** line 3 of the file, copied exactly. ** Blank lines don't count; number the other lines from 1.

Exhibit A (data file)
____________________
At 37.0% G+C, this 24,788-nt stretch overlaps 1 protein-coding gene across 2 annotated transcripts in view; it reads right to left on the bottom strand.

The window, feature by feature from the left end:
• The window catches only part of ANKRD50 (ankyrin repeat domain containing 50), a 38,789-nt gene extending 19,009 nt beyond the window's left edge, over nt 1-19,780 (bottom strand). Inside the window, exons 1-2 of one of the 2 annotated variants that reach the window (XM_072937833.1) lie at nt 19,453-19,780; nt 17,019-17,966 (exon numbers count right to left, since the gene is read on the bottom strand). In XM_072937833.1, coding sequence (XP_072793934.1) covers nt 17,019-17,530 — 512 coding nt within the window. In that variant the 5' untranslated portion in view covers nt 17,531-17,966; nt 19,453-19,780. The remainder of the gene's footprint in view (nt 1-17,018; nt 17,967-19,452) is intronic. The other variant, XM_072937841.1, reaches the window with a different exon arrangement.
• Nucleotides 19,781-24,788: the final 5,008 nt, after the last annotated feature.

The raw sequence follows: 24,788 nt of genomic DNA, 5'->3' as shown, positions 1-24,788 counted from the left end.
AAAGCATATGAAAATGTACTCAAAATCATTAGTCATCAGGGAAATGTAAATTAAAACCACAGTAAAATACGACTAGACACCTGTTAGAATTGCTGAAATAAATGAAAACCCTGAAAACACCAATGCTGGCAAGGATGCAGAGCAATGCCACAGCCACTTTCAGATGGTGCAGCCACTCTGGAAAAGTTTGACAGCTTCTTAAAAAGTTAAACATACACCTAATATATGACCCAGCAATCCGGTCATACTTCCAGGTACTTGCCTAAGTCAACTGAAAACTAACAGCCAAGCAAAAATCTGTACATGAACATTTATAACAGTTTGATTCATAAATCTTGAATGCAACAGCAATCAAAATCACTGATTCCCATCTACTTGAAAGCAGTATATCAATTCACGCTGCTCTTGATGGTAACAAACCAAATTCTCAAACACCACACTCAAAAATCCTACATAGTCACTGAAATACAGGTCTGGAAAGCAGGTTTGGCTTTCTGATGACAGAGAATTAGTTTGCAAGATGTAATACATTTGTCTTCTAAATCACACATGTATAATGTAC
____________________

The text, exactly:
• The window catches only part of ANKRD50 (ankyrin repeat domain containing 50), a 38,789-nt gene extending 19,009 nt beyond the window's left edge, over nt 1-19,780 (bottom strand). Inside the window, exons 1-2 of one of the 2 annotated variants that reach the window (XM_072937833.1) lie at nt 19,453-19,780; nt 17,019-17,966 (exon numbers count right to left, since the gene is read on the bottom strand). In XM_072937833.1, coding sequence (XP_072793934.1) covers nt 17,019-17,530 — 512 coding nt within the window. In that variant the 5' untranslated portion in view covers nt 17,531-17,966; nt 19,453-19,780. The remainder of the gene's footprint in view (nt 1-17,018; nt 17,967-19,452) is intronic. The other variant, XM_072937841.1, reaches the window with a different exon arrangement.